For collectors of Rolex chronographs, the Daytona is the perfect reflection of this category. The pinnacle of stardom however is the famous "Paul Newman", a watch that many have declared their ultimate aspiration.
If one were to remain in this concept then the split seconds reference 4113 must be beyond reach and be situated at divine heights so rare and exclusive that many experienced collectors not only have never been offered one but have actually not even seen one outside literature.
In fact, it is thanks to a very small number of scholars who have helped during the last twenty years to understand this watch, its history and rarity, and published those examples which are known to have survived.
Recent research reveals and confirms that indeed only twelve examples of this outstanding chronograph were ever made by Rolex. All cased in steel and finished in 1942, they carry individual case numbers ranging from 051313 to 051324. Thanks to noteworthy publications and detailed descriptions it became easier to spot differences in dial design but also to identify individual watches given their published case numbers.
Numerous conversations with collectors and scholars lead to the compilation of the enclosed table, establishing that eight of the twelve references 4113 are known to have survived, their public appearances at auction, where possible their current location and, if applicable, their mention in literature.
This listing impressively shows that this model is held in the highest esteem by its long-term owners but also how rarely it appears at public auction. In fact, in over thirty years of auction, only five of the eight known examples have been available to the public and have always attracted enthusiastic responses.
Besides its rarity, Rolex's one and only ever produced split seconds chronograph wristwatch is also impressing with its unique case shape and size. With a substantial diameter of 44 mm, reference 4113 surpasses all other Rolex chronographs by at least half a centimetre in size. Furthermore, its case design is unique in the family of Rolex chronographs with a bezel as thin as technically possible, allowing a dial size nearly as big as the entire case. The result is an impressive level of legibility which is, eventually, to the benefit of the user friendliness.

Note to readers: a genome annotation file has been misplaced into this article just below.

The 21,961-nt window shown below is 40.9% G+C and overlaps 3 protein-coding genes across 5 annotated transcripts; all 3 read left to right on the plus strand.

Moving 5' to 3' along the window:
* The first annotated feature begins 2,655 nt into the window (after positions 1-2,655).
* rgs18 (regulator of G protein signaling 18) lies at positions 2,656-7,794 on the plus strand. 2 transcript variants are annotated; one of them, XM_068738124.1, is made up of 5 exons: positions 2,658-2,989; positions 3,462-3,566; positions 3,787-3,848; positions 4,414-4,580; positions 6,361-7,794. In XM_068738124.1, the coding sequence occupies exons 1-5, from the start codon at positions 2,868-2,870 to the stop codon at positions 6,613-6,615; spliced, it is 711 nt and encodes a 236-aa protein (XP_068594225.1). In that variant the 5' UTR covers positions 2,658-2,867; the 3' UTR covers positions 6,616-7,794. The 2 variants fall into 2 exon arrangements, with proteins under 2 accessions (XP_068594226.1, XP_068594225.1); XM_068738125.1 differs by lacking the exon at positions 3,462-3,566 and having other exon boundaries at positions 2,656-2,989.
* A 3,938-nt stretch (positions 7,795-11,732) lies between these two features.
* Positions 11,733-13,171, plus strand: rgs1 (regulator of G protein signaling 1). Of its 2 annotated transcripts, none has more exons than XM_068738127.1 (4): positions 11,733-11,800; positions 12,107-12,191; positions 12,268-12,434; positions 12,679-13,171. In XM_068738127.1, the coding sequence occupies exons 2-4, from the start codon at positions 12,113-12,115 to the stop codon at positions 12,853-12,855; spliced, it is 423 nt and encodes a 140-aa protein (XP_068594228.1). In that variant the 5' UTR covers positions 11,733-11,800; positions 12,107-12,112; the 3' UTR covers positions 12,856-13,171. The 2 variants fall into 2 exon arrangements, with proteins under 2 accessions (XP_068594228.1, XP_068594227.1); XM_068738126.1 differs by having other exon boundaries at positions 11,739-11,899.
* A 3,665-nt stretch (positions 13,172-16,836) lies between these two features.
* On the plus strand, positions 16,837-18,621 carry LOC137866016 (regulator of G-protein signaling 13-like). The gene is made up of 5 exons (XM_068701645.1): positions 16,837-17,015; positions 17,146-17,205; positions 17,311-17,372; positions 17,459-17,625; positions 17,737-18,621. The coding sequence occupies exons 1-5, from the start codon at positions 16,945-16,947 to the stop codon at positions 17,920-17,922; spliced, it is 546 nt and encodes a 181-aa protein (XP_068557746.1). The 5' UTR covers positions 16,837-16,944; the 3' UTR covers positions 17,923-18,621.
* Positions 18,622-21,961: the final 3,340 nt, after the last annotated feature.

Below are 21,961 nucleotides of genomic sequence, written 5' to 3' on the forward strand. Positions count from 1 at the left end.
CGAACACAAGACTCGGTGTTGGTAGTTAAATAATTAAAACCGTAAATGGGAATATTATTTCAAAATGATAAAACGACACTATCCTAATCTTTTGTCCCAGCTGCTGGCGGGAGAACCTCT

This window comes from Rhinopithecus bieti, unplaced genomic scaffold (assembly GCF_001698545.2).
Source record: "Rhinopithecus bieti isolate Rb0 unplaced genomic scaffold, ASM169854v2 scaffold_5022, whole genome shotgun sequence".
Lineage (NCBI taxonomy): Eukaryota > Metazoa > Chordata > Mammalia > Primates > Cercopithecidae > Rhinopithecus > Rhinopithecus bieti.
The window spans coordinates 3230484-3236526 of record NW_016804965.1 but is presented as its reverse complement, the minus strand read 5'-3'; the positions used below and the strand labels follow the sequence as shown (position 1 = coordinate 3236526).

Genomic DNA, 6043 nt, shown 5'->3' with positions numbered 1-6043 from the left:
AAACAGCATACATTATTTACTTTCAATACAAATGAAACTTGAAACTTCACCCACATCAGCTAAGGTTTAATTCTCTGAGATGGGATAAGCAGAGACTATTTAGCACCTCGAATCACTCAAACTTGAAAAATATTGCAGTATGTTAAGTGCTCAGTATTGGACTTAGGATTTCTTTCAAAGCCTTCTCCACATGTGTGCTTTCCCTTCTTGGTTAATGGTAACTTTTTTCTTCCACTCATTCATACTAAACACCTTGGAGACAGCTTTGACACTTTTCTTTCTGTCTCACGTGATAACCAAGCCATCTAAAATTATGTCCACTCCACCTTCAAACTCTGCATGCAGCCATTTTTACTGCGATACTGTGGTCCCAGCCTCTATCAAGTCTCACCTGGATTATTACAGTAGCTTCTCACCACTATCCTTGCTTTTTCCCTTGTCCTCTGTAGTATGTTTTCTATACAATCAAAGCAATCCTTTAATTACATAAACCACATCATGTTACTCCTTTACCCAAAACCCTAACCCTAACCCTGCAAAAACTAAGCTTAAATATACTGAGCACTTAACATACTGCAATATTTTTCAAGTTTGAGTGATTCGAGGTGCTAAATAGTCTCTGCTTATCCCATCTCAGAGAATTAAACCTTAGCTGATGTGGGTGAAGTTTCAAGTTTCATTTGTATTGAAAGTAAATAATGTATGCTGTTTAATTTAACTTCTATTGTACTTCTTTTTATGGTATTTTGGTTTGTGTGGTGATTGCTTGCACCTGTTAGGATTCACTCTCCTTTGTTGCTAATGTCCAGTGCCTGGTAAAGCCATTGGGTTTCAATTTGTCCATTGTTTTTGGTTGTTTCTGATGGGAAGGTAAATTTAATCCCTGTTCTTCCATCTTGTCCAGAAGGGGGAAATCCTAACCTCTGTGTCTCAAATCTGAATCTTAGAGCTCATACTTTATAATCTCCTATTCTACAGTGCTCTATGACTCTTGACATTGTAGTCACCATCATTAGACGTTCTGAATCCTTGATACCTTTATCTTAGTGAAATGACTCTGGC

The history of reference 4113 has always been the subject of speculation and legends. In fact, since this model was never publicly available and never illustrated or mentioned in Rolex's advertisements from the period, all knowledge of its origins was based on hearsay and auction catalogue entries following the seller's descriptions. Interestingly, there is a clear pattern throughout all those examples known and they all lead to the world of car racing. The vast majority of reference 4113 which have returned to the market during the last thirty years was linked to Sicily, home of the famous "Giro Automobilistico di Sicilia", with its 11,000 bands at the time the longest closed circuit race in Europe.
As a matter of fact it is thanks to Rolex chronograph 051313, sold at Christie's Geneva on 15 May 1991 (lot 348) which was then consigned by a family member of the renowned driver Stefano La Motta, Barone di Salinella (1920-1951). The auction catalogue of the time also showed La Motta wearing his beloved split seconds chronograph.
Besides the Sicilian connection it is only England where references 4113 resurfaced. In fact, the example offered here for sale, no. 051318, was first auctioned at Christie's London (2 October 1991, lot 361) when the seller was the widow of a gentleman working for a racing team. Interestingly, Rolex was closely associated to motor sports already as early as the 1930s and most notably sponsoring Sir Malcolm Campbell, who, with a Rolex on his wrist, set the world land speed record and entered history by exceeding 484 kilometres or 300 miles per hour in his famous "Bluebird".
All research and conversations with family members of the original owners lead to the conclusion that these twelve watches were exclusive gifts to famous race drivers and team owners during the early 1940s. This fact further enhances the exclusivity and myth surrounding this ultimate model.
Without exaggeration, reference 4113 is broadly accepted to be the most desirable and by far most valuable model in the universe of Rolex watches. Any serious collector cannot help but desiring one and those happy few who can call one their own will likely part with most of their collection before considering the sale of their trophy, the legendary reference 4113.
Examples of reference 4113 are prominently described and illustrated in I Cronografi Rolex - La Leggenda, Pucci Papaleo Editore, pp. 144 & 145, in 100 Superlative Rolex Watches by John Goldberger, pp. 62 & 63, in Rolex Collecting Wristwatches, Mondani Editore, pp. 416 & 417, and in Chronograph Wristwatches to Stop Time by Gerd-R. Lang and Reinhard Meis, p. 174, pl. 323.